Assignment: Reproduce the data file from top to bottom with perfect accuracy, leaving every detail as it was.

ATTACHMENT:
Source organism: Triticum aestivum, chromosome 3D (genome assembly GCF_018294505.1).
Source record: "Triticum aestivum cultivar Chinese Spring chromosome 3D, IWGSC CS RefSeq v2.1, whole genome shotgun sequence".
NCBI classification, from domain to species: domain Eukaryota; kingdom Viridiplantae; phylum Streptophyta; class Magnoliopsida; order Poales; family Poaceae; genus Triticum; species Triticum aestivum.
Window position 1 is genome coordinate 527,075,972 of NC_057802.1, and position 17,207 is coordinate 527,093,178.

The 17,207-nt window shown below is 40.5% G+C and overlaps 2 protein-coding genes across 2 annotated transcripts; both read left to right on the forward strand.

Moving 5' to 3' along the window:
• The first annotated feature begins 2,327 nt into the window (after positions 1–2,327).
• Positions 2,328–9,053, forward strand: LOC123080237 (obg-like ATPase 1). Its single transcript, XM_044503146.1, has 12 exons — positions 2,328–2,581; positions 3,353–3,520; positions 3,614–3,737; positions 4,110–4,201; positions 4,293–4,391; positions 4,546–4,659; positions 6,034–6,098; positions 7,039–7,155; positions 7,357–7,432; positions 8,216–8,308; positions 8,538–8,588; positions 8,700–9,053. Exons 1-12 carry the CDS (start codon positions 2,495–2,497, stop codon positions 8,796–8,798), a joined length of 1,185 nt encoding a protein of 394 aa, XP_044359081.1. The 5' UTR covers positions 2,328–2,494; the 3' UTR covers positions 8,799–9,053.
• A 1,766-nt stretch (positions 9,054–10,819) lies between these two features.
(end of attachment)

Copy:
Source organism: Triticum aestivum, chromosome 3D (genome assembly GCF_018294505.1).
Source record: "Triticum aestivum cultivar Chinese Spring chromosome 3D, IWGSC CS RefSeq v2.1, whole genome shotgun sequence".
NCBI classification, from domain to species: domain Eukaryota; kingdom Viridiplantae; phylum Streptophyta; class Magnoliopsida; order Poales; family Poaceae; genus Triticum; species Triticum aestivum.
Window position 1 is genome coordinate 527,075,972 of NC_057802.1, and position 17,207 is coordinate 527,093,178.

The 17,207-nt window shown below is 40.5% G+C and overlaps 2 protein-coding genes across 2 annotated transcripts; both read left to right on the forward strand.

Moving 5' to 3' along the window:
• The first annotated feature begins 2,327 nt into the window (after positions 1–2,327).
• Positions 2,328–9,053, forward strand: LOC123080237 (obg-like ATPase 1). Its single transcript, XM_044503146.1, has 12 exons — positions 2,328–2,581; positions 3,353–3,520; positions 3,614–3,737; positions 4,110–4,201; positions 4,293–4,391; positions 4,546–4,659; positions 6,034–6,098; positions 7,039–7,155; positions 7,357–7,432; positions 8,216–8,308; positions 8,538–8,588; positions 8,700–9,053. Exons 1-12 carry the CDS (start codon positions 2,495–2,497, stop codon positions 8,796–8,798), a joined length of 1,185 nt encoding a protein of 394 aa, XP_044359081.1. The 5' UTR covers positions 2,328–2,494; the 3' UTR covers positions 8,799–9,053.
• A 1,766-nt stretch (positions 9,054–10,819) lies between these two features.